3. Don't do a 7 day flood test because you are building a shower not a tub.
4. If you are going to install Kerdi for a living why not go to the Schluter shower system class on how to properly install it, you owe it to your paying customers.
5. Never have Isaac install a Kerdi or Redgard shower for me.
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Old 02-12-2019, 11:28 AM   #69
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Old 02-12-2019, 03:58 PM   #70
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That's enough bickering. We don't allow it, so please stop it.
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Old 02-12-2019, 06:04 PM   #71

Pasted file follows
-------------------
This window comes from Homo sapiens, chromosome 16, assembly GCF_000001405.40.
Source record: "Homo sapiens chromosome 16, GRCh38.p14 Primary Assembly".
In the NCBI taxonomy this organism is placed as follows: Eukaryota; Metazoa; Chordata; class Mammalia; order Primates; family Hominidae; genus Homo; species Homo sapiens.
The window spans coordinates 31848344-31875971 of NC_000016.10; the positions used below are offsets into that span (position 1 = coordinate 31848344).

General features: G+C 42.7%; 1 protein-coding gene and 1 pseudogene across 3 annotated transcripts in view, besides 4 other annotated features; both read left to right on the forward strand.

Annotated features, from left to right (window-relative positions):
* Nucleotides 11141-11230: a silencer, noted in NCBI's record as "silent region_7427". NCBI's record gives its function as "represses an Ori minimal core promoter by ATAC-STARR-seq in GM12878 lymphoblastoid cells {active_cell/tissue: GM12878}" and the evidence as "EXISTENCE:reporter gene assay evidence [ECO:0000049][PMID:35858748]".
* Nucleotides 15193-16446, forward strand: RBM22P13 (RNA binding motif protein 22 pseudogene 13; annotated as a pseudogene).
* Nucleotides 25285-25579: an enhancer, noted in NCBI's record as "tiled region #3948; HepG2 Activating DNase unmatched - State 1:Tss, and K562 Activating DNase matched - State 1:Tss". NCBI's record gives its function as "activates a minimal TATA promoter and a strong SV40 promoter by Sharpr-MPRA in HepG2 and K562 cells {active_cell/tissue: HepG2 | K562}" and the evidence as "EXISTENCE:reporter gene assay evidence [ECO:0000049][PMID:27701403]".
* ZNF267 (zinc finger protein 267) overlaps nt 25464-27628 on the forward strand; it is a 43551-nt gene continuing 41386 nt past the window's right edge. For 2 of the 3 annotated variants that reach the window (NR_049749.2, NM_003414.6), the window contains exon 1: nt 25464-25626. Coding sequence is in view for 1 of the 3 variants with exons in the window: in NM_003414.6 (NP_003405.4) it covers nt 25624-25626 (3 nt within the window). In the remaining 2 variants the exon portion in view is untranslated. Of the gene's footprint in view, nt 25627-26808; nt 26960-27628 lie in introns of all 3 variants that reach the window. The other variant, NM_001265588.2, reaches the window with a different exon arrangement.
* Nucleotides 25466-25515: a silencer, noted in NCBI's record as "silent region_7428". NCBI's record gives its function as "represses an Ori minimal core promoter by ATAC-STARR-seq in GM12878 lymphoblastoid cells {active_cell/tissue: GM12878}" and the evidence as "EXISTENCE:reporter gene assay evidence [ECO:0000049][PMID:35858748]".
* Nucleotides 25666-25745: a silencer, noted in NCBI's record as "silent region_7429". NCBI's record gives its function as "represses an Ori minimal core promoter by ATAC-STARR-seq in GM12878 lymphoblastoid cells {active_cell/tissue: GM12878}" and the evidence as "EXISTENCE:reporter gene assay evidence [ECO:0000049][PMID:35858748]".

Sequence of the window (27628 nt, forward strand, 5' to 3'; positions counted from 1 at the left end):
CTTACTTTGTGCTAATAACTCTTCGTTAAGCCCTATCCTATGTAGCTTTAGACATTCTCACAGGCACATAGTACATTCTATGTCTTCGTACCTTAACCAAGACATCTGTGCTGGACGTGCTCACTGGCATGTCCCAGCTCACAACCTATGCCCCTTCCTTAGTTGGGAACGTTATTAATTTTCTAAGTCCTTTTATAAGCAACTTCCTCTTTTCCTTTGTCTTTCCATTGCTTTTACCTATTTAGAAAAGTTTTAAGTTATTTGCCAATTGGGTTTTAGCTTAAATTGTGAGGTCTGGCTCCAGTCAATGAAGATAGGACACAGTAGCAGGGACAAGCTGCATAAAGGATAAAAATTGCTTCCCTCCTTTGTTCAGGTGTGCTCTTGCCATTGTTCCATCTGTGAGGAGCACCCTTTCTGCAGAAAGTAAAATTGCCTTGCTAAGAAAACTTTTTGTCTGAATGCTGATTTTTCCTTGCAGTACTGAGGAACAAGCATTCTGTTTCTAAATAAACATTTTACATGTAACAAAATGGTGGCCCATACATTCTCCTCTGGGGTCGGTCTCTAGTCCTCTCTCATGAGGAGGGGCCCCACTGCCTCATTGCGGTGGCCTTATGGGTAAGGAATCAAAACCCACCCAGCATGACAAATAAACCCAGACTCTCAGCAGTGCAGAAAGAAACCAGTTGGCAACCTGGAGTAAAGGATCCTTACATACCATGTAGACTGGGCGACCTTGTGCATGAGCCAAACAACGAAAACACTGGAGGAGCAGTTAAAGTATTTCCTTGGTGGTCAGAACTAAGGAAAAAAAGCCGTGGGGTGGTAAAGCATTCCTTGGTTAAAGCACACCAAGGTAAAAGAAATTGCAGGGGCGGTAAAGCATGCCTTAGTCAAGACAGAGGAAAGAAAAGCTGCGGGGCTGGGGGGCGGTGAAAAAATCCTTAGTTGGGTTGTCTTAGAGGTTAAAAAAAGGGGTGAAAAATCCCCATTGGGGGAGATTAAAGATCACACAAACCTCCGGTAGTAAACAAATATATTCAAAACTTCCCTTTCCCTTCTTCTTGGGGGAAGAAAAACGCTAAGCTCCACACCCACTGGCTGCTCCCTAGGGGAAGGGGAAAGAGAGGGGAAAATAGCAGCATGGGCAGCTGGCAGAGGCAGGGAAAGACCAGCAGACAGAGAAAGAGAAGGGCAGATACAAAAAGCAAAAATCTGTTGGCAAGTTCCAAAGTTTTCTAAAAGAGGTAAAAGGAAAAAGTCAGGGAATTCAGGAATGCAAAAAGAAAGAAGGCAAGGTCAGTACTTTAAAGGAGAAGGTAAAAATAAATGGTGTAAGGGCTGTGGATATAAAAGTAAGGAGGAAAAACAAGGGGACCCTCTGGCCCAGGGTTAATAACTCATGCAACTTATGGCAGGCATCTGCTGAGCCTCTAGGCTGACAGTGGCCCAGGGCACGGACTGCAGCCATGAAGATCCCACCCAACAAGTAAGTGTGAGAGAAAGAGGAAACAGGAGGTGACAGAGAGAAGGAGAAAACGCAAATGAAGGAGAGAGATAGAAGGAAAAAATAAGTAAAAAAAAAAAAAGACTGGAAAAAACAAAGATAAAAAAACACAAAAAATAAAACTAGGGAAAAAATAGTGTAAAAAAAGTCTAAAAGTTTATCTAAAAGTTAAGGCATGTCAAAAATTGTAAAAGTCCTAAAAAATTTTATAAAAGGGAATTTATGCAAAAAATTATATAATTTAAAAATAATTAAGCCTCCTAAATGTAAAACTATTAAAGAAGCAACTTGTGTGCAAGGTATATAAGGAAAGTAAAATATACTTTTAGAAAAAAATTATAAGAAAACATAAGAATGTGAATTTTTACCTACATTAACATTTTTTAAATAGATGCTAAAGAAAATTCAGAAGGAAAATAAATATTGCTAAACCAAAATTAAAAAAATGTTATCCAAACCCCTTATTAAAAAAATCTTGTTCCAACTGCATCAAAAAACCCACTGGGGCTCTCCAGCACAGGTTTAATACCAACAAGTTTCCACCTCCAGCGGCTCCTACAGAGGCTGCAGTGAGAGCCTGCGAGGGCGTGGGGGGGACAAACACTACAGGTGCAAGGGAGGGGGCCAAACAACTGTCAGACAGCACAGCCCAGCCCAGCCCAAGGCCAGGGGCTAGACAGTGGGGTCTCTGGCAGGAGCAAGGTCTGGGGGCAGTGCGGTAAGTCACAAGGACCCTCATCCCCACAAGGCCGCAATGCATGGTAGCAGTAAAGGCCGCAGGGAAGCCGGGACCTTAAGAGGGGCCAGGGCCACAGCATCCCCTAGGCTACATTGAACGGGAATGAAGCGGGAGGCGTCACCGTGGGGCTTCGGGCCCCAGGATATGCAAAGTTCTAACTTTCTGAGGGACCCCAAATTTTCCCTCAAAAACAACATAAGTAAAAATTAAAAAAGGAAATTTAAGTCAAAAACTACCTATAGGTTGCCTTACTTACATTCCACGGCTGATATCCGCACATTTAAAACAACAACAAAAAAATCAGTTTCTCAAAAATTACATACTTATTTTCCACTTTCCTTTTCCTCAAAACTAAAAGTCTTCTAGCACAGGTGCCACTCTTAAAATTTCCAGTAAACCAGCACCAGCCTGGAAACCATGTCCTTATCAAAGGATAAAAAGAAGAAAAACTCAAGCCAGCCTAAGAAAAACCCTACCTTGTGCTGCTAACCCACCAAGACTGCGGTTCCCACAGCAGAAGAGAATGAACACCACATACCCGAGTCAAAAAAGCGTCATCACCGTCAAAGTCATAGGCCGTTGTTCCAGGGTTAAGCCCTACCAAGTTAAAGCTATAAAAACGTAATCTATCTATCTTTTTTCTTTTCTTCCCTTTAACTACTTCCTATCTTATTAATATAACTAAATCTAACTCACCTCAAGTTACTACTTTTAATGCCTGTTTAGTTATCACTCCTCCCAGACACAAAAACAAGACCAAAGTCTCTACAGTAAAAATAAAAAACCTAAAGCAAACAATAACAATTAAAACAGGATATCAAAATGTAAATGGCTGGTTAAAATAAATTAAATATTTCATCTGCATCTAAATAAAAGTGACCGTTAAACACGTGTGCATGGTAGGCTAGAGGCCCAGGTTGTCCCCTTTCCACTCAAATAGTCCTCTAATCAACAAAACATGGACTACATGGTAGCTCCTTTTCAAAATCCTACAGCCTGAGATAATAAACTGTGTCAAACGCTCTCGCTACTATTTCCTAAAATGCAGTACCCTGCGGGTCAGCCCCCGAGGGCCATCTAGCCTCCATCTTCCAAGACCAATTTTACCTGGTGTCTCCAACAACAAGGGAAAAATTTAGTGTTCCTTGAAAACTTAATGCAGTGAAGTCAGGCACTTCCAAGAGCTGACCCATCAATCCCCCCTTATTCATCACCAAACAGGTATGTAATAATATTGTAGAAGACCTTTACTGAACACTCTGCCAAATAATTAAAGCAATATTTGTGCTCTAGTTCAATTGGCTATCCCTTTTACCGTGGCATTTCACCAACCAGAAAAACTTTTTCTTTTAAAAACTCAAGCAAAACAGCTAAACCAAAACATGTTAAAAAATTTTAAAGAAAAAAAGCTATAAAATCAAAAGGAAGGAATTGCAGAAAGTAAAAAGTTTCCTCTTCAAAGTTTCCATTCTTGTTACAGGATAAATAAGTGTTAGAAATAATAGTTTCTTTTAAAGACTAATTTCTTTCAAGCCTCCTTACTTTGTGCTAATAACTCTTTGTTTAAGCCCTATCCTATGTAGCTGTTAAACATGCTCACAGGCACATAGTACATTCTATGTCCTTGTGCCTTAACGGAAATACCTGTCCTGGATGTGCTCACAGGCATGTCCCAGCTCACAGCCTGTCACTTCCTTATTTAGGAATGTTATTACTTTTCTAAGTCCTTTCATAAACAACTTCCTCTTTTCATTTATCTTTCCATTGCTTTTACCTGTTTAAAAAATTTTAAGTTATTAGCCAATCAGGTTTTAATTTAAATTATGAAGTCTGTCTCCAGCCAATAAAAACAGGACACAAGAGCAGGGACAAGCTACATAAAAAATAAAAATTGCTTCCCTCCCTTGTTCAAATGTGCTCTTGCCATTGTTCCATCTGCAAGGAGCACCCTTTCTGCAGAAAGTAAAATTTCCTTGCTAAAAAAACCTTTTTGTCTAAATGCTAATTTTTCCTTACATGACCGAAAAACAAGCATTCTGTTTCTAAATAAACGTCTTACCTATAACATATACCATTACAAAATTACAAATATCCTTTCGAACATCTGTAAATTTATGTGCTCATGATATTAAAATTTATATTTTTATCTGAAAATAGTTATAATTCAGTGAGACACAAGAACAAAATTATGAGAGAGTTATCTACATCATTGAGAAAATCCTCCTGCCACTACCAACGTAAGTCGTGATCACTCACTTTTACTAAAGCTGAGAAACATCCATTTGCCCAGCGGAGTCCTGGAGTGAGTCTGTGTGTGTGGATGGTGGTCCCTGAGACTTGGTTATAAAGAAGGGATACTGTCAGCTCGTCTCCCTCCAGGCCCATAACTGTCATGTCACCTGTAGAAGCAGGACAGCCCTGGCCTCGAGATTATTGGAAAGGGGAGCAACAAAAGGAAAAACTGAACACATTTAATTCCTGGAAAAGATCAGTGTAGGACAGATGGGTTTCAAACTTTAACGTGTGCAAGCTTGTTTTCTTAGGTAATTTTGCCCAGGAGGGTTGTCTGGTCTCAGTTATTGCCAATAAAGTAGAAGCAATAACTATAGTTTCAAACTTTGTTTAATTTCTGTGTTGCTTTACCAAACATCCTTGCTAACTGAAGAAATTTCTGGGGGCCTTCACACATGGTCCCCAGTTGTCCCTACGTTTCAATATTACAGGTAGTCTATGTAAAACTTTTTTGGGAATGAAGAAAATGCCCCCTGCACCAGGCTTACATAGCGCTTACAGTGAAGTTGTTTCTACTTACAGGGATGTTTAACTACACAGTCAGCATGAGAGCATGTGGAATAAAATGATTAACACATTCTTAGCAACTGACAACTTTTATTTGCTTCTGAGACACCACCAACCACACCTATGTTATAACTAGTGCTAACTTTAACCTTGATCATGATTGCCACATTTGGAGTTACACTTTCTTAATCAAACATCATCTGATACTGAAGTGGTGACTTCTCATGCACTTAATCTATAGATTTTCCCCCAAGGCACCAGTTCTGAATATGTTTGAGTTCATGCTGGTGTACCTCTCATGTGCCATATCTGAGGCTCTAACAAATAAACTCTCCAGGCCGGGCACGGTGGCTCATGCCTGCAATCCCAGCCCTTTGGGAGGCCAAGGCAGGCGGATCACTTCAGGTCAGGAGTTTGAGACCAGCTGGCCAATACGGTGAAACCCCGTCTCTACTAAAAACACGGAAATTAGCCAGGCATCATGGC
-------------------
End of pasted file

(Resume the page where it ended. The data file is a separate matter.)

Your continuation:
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Quote:
Originally Posted by Mullet
This is what I have learned from this thread.

1. Don't use your shower for a tub.
2. Use the Thin set that is specifically designed for Kerdi.
3. Don't do a 7 day flood test because you are building a shower not a tub.
4. If you are going to install Kerdi for a living why not go to the Schluter shower system class on how to properly install it, you owe it to your paying customers.
5. Never have Isaac install a Kerdi or Redgard shower for me.
1. Kerdi is rated for Roman Tubs.
2. I have done tests with similar results with unmodified. But you are correct.
3. See #1.
4. Innovation Workshop part 1. 10/8/15. Reno, NV
5. That's a good one. No comeback for that one
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Old 02-12-2019, 07:06 PM   #72
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While you can choose to believe or not, what I was told at a Schluter Kerdi class in Plattsburg is the following when asked the question about the installation instructions differing in Europe versus the USA: